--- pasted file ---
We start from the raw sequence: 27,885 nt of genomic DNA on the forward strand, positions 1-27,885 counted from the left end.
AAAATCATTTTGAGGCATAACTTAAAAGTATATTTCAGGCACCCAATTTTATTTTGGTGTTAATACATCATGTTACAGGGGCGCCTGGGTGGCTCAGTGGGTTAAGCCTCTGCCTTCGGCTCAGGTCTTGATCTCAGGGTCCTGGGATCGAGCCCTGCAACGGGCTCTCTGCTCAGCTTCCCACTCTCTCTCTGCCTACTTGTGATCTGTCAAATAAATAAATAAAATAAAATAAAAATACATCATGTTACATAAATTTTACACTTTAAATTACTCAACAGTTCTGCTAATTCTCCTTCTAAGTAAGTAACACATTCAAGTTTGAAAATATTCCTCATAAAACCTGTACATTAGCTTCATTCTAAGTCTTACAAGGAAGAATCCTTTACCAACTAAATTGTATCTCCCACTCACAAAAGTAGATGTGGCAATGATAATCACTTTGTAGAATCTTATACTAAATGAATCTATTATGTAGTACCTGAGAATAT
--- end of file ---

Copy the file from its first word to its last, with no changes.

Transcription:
We start from the raw sequence: 27,885 nt of genomic DNA on the forward strand, positions 1-27,885 counted from the left end.
AAAATCATTTTGAGGCATAACTTAAAAGTATATTTCAGGCACCCAATTTTATTTTGGTGTTAATACATCATGTTACAGGGGCGCCTGGGTGGCTCAGTGGGTTAAGCCTCTGCCTTCGGCTCAGGTCTTGATCTCAGGGTCCTGGGATCGAGCCCTGCAACGGGCTCTCTGCTCAGCTTCCCACTCTCTCTCTGCCTACTTGTGATCTGTCAAATAAATAAATAAAATAAAATAAAAATACATCATGTTACATAAATTTTACACTTTAAATTACTCAACAGTTCTGCTAATTCTCCTTCTAAGTAAGTAACACATTCAAGTTTGAAAATATTCCTCATAAAACCTGTACATTAGCTTCATTCTAAGTCTTACAAGGAAGAATCCTTTACCAACTAAATTGTATCTCCCACTCACAAAAGTAGATGTGGCAATGATAATCACTTTGTAGAATCTTATACTAAATGAATCTATTATGTAGTACCTGAGAATAT